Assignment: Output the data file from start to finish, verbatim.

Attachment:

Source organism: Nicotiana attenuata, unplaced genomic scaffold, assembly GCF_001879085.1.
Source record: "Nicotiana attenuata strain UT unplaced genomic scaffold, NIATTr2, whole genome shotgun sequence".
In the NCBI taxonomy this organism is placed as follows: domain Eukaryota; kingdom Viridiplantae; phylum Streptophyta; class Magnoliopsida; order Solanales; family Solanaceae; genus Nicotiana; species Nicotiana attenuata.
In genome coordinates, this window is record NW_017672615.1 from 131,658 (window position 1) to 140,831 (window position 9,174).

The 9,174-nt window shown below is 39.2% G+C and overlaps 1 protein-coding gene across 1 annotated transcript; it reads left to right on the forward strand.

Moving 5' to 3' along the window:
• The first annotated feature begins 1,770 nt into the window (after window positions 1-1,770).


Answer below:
Source organism: Nicotiana attenuata, unplaced genomic scaffold, assembly GCF_001879085.1.
Source record: "Nicotiana attenuata strain UT unplaced genomic scaffold, NIATTr2, whole genome shotgun sequence".
In the NCBI taxonomy this organism is placed as follows: domain Eukaryota; kingdom Viridiplantae; phylum Streptophyta; class Magnoliopsida; order Solanales; family Solanaceae; genus Nicotiana; species Nicotiana attenuata.
In genome coordinates, this window is record NW_017672615.1 from 131,658 (window position 1) to 140,831 (window position 9,174).

The 9,174-nt window shown below is 39.2% G+C and overlaps 1 protein-coding gene across 1 annotated transcript; it reads left to right on the forward strand.

Moving 5' to 3' along the window:
• The first annotated feature begins 1,770 nt into the window (after window positions 1-1,770).